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Feds Will Operate High-Risk Pools in at Least 17 States

By Jane Norman, CQ HealthBeat Associate Editor

May 3, 2010 -- High-risk pools will be operated by the federal government in at least 17 states that have officially declined to participate in a new program authorized in the health care law.

The Department of Health and Human Services (HHS) said it had officially heard from all but two states as of Monday, and 17 opted out of the program for people who can't obtain insurance because of their pre-existing conditions. Another 29 states and the District of Columbia will accept federal subsidies to set up their own programs to assist sick people. April 30 was the deadline for states to make their decisions known to HHS.

Rhode Island and Utah have requested applications and will make decisions later, while there's no official word yet from Florida or Arizona, HHS officials said. However, the Miami Herald reported that Florida Gov. Charlie Crist sent a letter to HHS Secretary Kathleen Sebelius late April 30 saying his state will not set up its own program.

"As governor of Florida, I cannot commit any state resources to participate in the federal temporary high-risk health insurance program," said Crist, who recently announced he would leave the Republican Party and run as an independent for the Senate.

In Utah, the Salt Lake Tribune said that Republican Gov. Gary R. Herbert has asked for additional information about the program and is worried about whether the federal government will absorb the costs. Richard S. Foster, the chief actuary of the Centers for Medicare and Medicaid Services, has predicted that funding for the program will run out in 2012, requiring substantial premium hikes in 2013.

The state-by-state program with $5 billion in funding is designed as a temporary measure until 2014, when insurance companies will be prohibited from discriminating against people with pre-existing conditions.

Most, but not all, of the governors who declined to set up a state program were Republican. GOP Gov. Rick Perry of Texas said in a letter to Sebelius on April 30 that the $5 billion won't stretch far enough. "Most experts believe this amount to be insufficient. In the coming years, state officials could be forced to reduce health coverage, raise premiums or ask state taxpayers to pay for these high-risk pools once federal funds run dry," Perry wrote, according to the Houston Chronicle.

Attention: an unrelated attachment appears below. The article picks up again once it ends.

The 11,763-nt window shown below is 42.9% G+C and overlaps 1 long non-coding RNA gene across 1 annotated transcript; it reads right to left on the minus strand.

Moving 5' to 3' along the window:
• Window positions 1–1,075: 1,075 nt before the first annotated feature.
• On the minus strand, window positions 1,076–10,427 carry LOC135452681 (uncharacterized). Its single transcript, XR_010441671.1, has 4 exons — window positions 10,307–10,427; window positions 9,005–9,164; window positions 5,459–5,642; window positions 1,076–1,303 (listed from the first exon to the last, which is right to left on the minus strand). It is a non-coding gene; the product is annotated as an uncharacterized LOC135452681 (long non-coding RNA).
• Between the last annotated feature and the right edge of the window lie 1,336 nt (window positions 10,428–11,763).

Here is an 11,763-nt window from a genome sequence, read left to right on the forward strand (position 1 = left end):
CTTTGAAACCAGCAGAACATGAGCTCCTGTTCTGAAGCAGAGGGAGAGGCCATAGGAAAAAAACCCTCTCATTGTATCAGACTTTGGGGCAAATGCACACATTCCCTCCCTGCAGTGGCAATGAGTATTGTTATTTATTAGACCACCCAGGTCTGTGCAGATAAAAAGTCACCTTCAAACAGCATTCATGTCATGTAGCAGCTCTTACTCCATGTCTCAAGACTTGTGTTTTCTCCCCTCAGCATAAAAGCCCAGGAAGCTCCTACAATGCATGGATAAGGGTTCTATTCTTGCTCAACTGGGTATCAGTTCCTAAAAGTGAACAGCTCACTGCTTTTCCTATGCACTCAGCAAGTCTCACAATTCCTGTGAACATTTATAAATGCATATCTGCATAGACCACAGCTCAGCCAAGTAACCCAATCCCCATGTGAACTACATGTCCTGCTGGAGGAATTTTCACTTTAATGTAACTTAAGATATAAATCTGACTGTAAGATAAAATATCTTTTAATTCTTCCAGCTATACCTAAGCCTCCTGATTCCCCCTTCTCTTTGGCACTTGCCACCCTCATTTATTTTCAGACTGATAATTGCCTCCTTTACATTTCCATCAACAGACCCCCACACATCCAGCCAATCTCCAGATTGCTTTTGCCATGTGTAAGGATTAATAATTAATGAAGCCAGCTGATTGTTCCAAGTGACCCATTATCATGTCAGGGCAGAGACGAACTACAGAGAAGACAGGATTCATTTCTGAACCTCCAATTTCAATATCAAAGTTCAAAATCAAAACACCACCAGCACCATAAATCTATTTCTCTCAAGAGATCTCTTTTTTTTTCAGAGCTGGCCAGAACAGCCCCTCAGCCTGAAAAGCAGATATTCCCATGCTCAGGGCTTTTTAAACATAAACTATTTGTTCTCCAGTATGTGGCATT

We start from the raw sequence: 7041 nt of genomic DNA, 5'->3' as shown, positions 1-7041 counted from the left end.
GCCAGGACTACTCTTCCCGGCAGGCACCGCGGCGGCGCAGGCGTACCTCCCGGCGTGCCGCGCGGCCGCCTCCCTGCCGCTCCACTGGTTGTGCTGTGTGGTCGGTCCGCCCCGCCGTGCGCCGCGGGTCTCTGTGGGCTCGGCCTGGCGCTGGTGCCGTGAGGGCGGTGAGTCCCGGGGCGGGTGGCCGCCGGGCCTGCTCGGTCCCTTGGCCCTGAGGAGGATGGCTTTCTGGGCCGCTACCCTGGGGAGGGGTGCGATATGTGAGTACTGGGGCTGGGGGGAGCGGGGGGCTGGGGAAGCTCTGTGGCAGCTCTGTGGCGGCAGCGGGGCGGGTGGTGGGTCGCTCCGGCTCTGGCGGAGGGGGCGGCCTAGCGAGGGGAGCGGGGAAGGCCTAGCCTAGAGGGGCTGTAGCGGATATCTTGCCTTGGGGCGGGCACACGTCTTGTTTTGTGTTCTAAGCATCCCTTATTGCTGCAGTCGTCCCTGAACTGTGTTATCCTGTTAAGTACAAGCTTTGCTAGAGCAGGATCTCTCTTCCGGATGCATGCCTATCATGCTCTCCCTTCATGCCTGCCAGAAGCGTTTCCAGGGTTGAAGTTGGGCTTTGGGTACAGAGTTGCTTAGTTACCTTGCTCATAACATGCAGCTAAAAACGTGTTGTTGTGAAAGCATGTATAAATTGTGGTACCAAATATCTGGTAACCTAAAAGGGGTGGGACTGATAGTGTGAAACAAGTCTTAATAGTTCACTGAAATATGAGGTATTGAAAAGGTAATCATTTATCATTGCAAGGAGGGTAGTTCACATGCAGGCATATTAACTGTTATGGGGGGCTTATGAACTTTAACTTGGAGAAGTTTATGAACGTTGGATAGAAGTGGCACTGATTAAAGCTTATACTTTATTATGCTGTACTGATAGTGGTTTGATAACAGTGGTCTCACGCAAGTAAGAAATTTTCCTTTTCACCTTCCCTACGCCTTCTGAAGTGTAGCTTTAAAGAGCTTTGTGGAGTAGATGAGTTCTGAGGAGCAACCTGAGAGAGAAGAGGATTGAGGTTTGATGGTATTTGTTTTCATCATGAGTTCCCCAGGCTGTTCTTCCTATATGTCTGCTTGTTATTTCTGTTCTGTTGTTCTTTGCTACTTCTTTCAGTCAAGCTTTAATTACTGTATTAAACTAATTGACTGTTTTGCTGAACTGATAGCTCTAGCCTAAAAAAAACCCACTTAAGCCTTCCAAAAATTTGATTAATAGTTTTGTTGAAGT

Jenny Backus, acting assistant secretary of HHS for public affairs, wrote in a blog post late April 30 that the department was gratified by the response from the states aiming to extend coverage for sick people who have been without insurance for six months or longer.

"Whether states create these pools or the federal government creates them for states, the pools will be paid for by 100 percent federal dollars and most importantly — uninsured people around the country will soon have access to another affordable coverage option," she wrote.

States could choose to operate a new high-risk pool alongside an existing state pool, set up a state pool if one did not exist already, build on other existing coverage programs, contract with a carrier to provide coverage for the affected people or do nothing, in which case HHS would carry out the program in that state. There are 35 states that now run high-risk pools, though not all the pools are taking new applicants. Premiums can still be very high and are supposed to be more affordable in the federal high-risk pools.

States that will run their own programs are: Alaska, Arkansas, California, Colorado, Connecticut, Illinois, Iowa, Kansas, Kentucky, Maine, Maryland, Massachusetts, Michigan, Missouri, Montana, New Hampshire, New Jersey, New Mexico, New York, North Carolina, Ohio, Oklahoma, Oregon, Pennsylvania, South Dakota, Vermont, Washington, West Virginia and Wisconsin. The District of Columbia will also run its own pool.

States that have opted out are: Alabama, Delaware, Georgia, Hawaii, Idaho, Indiana, Louisiana, Minnesota, Mississippi, Nebraska, Nevada, North Dakota, South Carolina, Tennessee, Texas, Virginia and Wyoming. HHS run programs in those states.

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